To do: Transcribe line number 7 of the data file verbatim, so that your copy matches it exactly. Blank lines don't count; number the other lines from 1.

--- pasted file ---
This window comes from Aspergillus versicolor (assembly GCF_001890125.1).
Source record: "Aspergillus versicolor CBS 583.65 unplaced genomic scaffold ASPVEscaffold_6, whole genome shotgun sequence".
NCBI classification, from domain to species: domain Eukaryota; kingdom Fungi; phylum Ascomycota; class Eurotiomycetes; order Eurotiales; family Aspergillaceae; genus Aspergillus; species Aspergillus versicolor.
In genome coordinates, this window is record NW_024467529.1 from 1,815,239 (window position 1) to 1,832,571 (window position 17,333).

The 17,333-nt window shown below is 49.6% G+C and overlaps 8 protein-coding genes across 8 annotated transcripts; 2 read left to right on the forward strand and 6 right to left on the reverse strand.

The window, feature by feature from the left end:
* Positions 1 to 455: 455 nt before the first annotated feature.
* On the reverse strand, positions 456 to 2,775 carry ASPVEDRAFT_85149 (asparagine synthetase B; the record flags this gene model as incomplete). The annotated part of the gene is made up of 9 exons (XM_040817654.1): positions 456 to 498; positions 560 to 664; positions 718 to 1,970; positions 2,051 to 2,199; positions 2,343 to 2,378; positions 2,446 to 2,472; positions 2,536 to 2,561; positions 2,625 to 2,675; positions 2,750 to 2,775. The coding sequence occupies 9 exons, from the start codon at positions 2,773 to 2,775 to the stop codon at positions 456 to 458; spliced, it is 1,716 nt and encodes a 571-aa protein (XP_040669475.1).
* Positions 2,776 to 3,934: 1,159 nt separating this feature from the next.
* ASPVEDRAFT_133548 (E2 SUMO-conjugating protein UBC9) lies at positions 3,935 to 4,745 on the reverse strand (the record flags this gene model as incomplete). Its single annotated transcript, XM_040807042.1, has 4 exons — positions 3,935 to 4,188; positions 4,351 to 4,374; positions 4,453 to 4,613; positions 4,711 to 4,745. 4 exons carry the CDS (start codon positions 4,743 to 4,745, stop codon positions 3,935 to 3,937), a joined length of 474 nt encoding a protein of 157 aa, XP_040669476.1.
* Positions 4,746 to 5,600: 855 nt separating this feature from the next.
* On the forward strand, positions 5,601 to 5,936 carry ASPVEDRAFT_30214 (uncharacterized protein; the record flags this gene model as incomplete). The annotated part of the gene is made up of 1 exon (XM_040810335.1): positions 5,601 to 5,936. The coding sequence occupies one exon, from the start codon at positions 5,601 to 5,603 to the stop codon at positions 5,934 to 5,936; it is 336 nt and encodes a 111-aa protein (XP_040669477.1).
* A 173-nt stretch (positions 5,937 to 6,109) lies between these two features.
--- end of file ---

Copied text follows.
* Positions 1 to 455: 455 nt before the first annotated feature.